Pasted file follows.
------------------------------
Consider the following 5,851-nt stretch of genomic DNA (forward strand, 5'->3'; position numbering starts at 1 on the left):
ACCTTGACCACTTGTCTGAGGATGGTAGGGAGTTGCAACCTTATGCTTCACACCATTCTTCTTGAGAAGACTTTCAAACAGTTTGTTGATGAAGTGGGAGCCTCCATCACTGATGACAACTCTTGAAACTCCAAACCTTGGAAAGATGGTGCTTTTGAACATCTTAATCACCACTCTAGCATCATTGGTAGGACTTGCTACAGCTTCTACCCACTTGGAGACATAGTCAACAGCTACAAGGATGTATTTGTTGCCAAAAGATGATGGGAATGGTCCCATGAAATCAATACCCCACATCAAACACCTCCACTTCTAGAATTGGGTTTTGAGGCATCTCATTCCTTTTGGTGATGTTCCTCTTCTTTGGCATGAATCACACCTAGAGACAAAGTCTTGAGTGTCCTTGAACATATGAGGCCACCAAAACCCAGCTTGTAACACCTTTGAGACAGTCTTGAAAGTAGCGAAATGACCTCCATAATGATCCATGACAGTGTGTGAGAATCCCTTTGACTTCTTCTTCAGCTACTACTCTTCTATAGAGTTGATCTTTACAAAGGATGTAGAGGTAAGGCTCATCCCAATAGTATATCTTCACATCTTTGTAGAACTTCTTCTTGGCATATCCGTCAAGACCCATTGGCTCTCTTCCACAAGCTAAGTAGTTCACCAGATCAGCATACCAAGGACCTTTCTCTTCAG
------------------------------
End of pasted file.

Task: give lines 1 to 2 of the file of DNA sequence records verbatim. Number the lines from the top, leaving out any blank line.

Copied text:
Consider the following 5,851-nt stretch of genomic DNA (forward strand, 5'->3'; position numbering starts at 1 on the left):
ACCTTGACCACTTGTCTGAGGATGGTAGGGAGTTGCAACCTTATGCTTCACACCATTCTTCTTGAGAAGACTTTCAAACAGTTTGTTGATGAAGTGGGAGCCTCCATCACTGATGACAACTCTTGAAACTCCAAACCTTGGAAAGATGGTGCTTTTGAACATCTTAATCACCACTCTAGCATCATTGGTAGGACTTGCTACAGCTTCTACCCACTTGGAGACATAGTCAACAGCTACAAGGATGTATTTGTTGCCAAAAGATGATGGGAATGGTCCCATGAAATCAATACCCCACATCAAACACCTCCACTTCTAGAATTGGGTTTTGAGGCATCTCATTCCTTTTGGTGATGTTCCTCTTCTTTGGCATGAATCACACCTAGAGACAAAGTCTTGAGTGTCCTTGAACATATGAGGCCACCAAAACCCAGCTTGTAACACCTTTGAGACAGTCTTGAAAGTAGCGAAATGACCTCCATAATGATCCATGACAGTGTGTGAGAATCCCTTTGACTTCTTCTTCAGCTACTACTCTTCTATAGAGTTGATCTTTACAAAGGATGTAGAGGTAAGGCTCATCCCAATAGTATATCTTCACATCTTTGTAGAACTTCTTCTTGGCATATCCGTCAAGACCCATTGGCTCTCTTCCACAAGCTAAGTAGTTCACCAGATCAGCATACCAAGGACCTTTCTCTTCAG